While the equation that is shown above accurately reflects that solute and solvent molecules exist in the same chemical environment in a solution, this equation is not balanced. Because a new chemical formula was introduced on the left side of the solution equation arrow, the relative quantity of atoms and ions on the left and right sides of this equation cannot be balanced through the incorporation of coefficients. However, recall that, by definition, the solvent is the chemical that is present in the greatest amount in a given solution. Consequently, after the appropriate quantity of solute particles have dissociated, and the protons, H+1, that are produced have been absorbed by an equal number of solvent molecules, excess solvent molecules are still present in the resultant solution. Therefore, the chemical formula of the solvent, H2O, should also be written on the right side of the arrow. Again, a plus sign must be used to separate this formula from those that were already present, as shown below. Because the chemical formula of the solvent is now written on both sides of the arrow, the resultant equation is balanced.
Finally, as stated above, the purpose of a Brønsted-Lowry acid/base equation is to symbolically-represent the transfer of a proton, H+1, from a solute particle to a solvent molecule. Therefore, in order to represent the absorption of a hydrogen ion, H+1, by a nearby solvent molecule, the formulas of these chemicals must be combined. While the chemical formula of the solvent, H2O, is written on both sides of the arrow in the equation that is shown above, the hydrogen ion, H+1, is only symbolized on the right side of this equation. As explained above, in order to indicate that two chemicals exist in the same environment and, consequently, can interact with one another, the formulas of those substances must be written on the same side of the arrow in an equation. Therefore, the ion symbol of the proton, H+1, is combined with the solvent formula, H2O, on the right side of the equation, as shown below.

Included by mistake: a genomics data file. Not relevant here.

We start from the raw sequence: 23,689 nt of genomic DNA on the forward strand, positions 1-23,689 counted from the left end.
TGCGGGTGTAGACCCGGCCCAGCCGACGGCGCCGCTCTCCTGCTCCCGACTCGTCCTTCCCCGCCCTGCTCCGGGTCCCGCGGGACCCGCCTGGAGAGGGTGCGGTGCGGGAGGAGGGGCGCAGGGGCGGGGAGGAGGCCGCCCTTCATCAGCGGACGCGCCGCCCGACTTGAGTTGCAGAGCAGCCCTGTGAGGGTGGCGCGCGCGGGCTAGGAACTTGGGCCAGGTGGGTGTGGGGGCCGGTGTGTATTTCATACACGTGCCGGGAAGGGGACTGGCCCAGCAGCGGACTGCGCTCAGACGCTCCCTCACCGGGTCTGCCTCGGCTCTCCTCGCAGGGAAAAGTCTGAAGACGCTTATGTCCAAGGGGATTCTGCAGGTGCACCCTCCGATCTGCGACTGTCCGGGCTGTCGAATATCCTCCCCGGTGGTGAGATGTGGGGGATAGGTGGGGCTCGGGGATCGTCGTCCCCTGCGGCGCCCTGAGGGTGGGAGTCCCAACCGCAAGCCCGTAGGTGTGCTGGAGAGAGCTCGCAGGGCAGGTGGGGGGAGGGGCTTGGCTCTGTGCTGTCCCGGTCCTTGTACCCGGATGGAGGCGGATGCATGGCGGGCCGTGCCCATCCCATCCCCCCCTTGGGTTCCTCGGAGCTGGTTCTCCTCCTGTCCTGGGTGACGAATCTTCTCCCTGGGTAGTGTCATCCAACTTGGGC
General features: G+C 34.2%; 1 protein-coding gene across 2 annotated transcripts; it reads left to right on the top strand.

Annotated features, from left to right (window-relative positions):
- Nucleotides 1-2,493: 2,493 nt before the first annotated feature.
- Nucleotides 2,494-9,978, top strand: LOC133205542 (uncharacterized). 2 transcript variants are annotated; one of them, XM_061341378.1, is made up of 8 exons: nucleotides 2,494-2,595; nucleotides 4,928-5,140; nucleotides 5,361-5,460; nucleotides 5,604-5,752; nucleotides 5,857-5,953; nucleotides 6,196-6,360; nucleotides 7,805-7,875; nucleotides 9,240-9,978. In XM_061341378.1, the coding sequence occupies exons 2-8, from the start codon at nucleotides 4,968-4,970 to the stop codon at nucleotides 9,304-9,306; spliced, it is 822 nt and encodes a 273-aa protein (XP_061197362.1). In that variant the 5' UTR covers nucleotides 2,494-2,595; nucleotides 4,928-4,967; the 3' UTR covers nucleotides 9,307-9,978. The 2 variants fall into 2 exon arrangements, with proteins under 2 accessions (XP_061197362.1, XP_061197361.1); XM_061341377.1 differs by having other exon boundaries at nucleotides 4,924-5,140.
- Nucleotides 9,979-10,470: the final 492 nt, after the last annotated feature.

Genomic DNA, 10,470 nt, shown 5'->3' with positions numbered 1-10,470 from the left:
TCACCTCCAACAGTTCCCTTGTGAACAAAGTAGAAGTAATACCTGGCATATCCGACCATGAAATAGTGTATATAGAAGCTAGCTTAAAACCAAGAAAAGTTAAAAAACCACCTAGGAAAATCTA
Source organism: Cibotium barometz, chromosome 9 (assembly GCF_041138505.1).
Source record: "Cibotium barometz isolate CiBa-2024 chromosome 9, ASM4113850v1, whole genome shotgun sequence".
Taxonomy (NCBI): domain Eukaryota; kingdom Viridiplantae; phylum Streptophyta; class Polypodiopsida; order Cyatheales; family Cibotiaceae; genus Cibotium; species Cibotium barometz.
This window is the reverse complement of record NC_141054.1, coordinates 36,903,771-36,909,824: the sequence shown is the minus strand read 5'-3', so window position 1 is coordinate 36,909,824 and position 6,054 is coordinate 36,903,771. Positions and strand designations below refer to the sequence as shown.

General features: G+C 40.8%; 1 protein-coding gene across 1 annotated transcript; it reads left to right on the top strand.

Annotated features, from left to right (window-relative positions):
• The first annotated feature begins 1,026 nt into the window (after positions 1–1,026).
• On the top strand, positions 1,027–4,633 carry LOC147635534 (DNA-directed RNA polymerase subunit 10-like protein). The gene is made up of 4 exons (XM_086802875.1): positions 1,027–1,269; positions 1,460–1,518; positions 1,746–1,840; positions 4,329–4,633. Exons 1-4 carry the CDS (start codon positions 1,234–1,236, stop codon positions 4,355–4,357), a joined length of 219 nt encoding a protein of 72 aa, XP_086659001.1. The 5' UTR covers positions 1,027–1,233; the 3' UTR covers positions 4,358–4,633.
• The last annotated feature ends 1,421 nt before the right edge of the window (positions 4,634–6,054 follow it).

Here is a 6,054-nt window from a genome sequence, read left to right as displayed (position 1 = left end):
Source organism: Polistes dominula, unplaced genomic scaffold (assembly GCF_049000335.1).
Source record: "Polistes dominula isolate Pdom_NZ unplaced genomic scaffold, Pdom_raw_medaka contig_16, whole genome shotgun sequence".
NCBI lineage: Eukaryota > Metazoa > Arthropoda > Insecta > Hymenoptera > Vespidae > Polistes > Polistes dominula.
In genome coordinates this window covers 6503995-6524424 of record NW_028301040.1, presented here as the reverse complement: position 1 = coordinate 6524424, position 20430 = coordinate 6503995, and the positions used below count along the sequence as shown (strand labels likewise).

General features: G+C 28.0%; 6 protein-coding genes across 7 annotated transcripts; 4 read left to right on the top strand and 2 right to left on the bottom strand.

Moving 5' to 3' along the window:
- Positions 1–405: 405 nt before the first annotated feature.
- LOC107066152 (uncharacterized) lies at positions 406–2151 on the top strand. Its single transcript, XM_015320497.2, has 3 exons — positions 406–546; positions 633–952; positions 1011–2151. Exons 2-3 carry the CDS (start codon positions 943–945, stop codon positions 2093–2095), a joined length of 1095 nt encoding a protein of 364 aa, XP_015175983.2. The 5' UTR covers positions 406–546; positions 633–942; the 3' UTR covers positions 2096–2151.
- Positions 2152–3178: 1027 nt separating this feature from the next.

The formula of the chemical that is generated by combining these substances is derived by adding both the subscripts that are associated with each constituent element and the overall charges of the particles. Therefore, because the solvent in the given solution is water, H2O, combining this chemical with a hydrogen ion, H+1, generates a particle that contains three hydrogens, H, one oxygen, O, and a net +1 charge and, therefore, is symbolized as H3O+1. The name of this ion, the hydronium ion, is derived by combining a prefix, "hydro-," that indicates the identity of the solvent, water, with a suffix, "-ium ion," that indicates that this particle bears a net positive charge. Because the hydronium ion is always generated in aqueous solutions that contain acidic solutes, this particle will be further discussed in the remaining sections of this chapter.
Because all of the components in the final equation that is shown above are balanced, this equation is the chemically-correct representation of the Brønsted-Lowry acid/base reaction that occurs between nitric acid, HNO3, which, as the solute, is a Brønsted-Lowry acid, and water, H2O, which is the solvent, and, therefore, the Brønsted-Lowry base, in the corresponding solution. A Brønsted-Lowry acid/base equation will always be balanced, as-written, if the restructuring process that is described above is correctly applied to the chemicals that are present in a given solution equation. Additionally, the molecules on the left and right sides of the reaction arrow can be written in any order, as long as their positions relative to the arrow remain constant. Finally, recall that a "forward," or left-to-right, arrow is incorporated into a solution equation to indicate that a strong electrolyte has completely dissociated and that an equilibrium arrow represents the "forward" dissociation and "reverse" recombination processes that occur simultaneously during the solvation of a weak electrolyte. Therefore, because only the relative locations of the chemical formulas in a solution equation, not the relative strengths of the associated molecules, are changed during the development of a Brønsted-Lowry acid/base equation, the type of arrow that is written in the final Brønsted-Lowry acid/base equation must be identical to the arrow that was given in the initial solution equation.